According to Ben & Jerry's, one of the most mourned flavors in the Flavor Graveyard is Oatmeal Cookie Chunk. Made from 2004 to 2012, the sweet cinnamon ice cream loaded with fudge and oatmeal cookie chunks was a fan favorite. The flavor was retired not due to lack of popularity but because the oatmeal cookie supplier stopped making cookies. The ice cream makers couldn't find another supplier to meet their exacting standards to keep it going, choosing instead to let the flavor rest in peace.

But let this news gladden your hearts, oatmeal cookie fans. According to Brit + Co, they've been making Oat of This Swirled since 2017. While it's not the same, the brown sugar ice cream and oatmeal cookie cinnamon swirl does satisfy the craving for that oatmeal-cinnamon flavor combo.

Mounds Ice Cream Bars

Modeled after the coconut-filled chocolate candy bars, Good Humor began selling Mounds Ice Cream Bars around 2012. Dark chocolate on the outside with coconut light ice cream and coconut flakes on the inside captured the essence of the candy bar in a convenient frozen form made for summer. With six ice cream bars per box, you had almost enough to get you through the week if you had more self-restraint than we do.

While we don't have a definitive date on when the Mounds Ice Cream Bars were discontinued, Facebook posts about not being able to find them in stores date back to at least September of 2015.

Although you can no longer find them in stores, we think this fan of the bars has an excellent idea for a DIY version on the cheap: vanilla ice cream, shredded coconut, and Magic Shell. If you try this idea, we recommend blending the shredded coconut and vanilla ice cream, refreezing it, so it's easy to slice, and then dipping it in some hard shell. *Chef's kiss*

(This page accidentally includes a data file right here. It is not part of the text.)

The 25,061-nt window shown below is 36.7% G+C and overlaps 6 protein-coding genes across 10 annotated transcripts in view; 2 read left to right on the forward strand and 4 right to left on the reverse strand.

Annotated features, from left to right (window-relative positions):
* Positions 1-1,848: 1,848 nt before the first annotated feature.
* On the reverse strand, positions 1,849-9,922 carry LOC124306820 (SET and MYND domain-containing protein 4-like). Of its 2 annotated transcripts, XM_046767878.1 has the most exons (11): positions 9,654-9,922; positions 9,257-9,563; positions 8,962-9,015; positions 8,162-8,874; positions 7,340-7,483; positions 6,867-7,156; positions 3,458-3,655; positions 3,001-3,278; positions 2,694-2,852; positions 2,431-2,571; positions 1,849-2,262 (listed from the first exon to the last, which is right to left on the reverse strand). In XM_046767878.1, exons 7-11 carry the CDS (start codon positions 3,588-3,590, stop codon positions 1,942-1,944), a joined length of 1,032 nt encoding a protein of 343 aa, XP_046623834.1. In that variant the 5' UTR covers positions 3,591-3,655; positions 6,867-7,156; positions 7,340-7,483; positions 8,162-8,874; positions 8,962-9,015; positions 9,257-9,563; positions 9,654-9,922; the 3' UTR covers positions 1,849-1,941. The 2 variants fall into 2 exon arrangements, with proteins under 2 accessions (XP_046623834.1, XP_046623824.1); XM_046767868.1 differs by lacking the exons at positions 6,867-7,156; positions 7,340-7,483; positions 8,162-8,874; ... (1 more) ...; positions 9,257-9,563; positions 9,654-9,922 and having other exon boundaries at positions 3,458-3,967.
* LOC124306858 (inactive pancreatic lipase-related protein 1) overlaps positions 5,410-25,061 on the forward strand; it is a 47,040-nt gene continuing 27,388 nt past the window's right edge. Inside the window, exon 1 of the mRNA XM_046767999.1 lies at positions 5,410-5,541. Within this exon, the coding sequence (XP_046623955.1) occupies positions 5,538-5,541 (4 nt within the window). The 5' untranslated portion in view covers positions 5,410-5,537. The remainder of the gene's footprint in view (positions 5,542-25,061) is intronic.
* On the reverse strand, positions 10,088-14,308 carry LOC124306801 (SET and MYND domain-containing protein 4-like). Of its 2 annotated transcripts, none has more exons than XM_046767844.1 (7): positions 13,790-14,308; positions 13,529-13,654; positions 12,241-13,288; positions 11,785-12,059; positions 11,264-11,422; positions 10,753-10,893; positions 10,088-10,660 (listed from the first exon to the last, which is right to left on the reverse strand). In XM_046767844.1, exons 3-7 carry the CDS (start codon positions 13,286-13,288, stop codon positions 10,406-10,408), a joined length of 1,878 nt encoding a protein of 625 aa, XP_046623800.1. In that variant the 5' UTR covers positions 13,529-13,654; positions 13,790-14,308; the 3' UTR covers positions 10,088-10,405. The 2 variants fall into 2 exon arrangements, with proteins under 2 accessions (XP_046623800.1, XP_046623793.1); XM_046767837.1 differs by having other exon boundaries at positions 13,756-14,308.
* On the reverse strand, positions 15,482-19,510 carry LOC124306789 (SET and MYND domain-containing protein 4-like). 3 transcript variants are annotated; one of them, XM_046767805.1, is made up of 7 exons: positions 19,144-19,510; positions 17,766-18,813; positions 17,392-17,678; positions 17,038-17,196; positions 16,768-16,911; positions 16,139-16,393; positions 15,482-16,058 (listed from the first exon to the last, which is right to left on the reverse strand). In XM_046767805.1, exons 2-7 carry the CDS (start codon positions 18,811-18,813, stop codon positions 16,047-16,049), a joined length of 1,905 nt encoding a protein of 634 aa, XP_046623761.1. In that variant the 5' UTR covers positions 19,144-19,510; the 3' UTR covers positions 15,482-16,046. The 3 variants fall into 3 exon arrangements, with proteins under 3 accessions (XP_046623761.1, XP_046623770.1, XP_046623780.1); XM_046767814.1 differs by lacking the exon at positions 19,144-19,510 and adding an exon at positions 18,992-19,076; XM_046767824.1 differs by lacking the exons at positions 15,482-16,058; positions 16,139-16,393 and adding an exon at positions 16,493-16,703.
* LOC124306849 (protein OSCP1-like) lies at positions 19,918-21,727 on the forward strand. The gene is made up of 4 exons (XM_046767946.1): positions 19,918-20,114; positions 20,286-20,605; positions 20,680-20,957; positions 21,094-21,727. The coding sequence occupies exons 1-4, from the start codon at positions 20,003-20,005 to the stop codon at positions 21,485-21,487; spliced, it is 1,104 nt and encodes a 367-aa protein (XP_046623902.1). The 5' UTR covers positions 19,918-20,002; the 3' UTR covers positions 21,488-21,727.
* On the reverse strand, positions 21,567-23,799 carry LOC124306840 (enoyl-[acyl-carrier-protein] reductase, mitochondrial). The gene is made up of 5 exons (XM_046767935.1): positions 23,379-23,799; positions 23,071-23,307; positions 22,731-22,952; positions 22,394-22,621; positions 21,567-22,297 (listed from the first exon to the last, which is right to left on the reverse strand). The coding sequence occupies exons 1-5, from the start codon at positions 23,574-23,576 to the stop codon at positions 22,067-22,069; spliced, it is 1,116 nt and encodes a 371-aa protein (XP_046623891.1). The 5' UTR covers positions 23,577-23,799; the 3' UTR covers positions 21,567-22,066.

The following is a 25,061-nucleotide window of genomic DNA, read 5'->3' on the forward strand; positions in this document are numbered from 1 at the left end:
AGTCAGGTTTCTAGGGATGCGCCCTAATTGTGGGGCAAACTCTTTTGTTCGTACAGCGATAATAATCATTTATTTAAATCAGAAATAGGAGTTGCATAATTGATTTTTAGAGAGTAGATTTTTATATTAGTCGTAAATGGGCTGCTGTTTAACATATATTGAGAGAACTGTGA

Trader Joe's Salted Caramel Gelato

When Trader Joe's first released their Salted Caramel Gelato in 2014, it quickly became a fan favorite. Customers loved the tasty gelato for its sweet flavor and creamy texture that was perfectly scoopable right out of the canister. You could dip cookies in it, mix in nuts or chocolate chunks, or have a big scoop with a brownie or cup of coffee. There was no wrong way to enjoy the cool, creamy caramel flavor.

It seemed to be holding strong since it remained in stores for several years. That's why the news that the dessert would soon be discontinued shocked customers when the now-defunct Trader Joe's Food Reviews announced it in June 2020.

Soon after, Reddit threads surfaced lamenting the disappearance of users' favorite frozen treat. Some fans of the flavor have suggested that Talenti's Sea Salt Caramel Gelato is comparable, but nothing tastes as sweet as the one dessert you can never have again.

McDonald's Stroopwafel McFlurry

Stroopwafels are a favorite Dutch dessert, and in 2019, McDonald's brought them to their Worldwide Favorites menu. Made with vanilla soft-serve ice cream, caramel waffle cookies (called stroopwafels), and caramel sauce, this frozen dessert should have been with us for years to come. Unfortunately, it was a limited-release menu item only available for that summer.

If you missed out, you might be wondering, "What the heck is a stroopwafel?" They're caramel-filled waffle cookies that are as tasty with a cup of hot coffee as they are in ice cream.

We would love it if this limited release menu item made a comeback. But you don't have to seek out the Golden Arches to enjoy one. You can make a homemade Stroopwafel frozen treat with vanilla ice cream, Stroopwafel cookies, and caramel sauce. McDonald's used Daelmans Stroopwafels in their famous McFlurries, and they're available at many grocery stores, Target, and Walmart.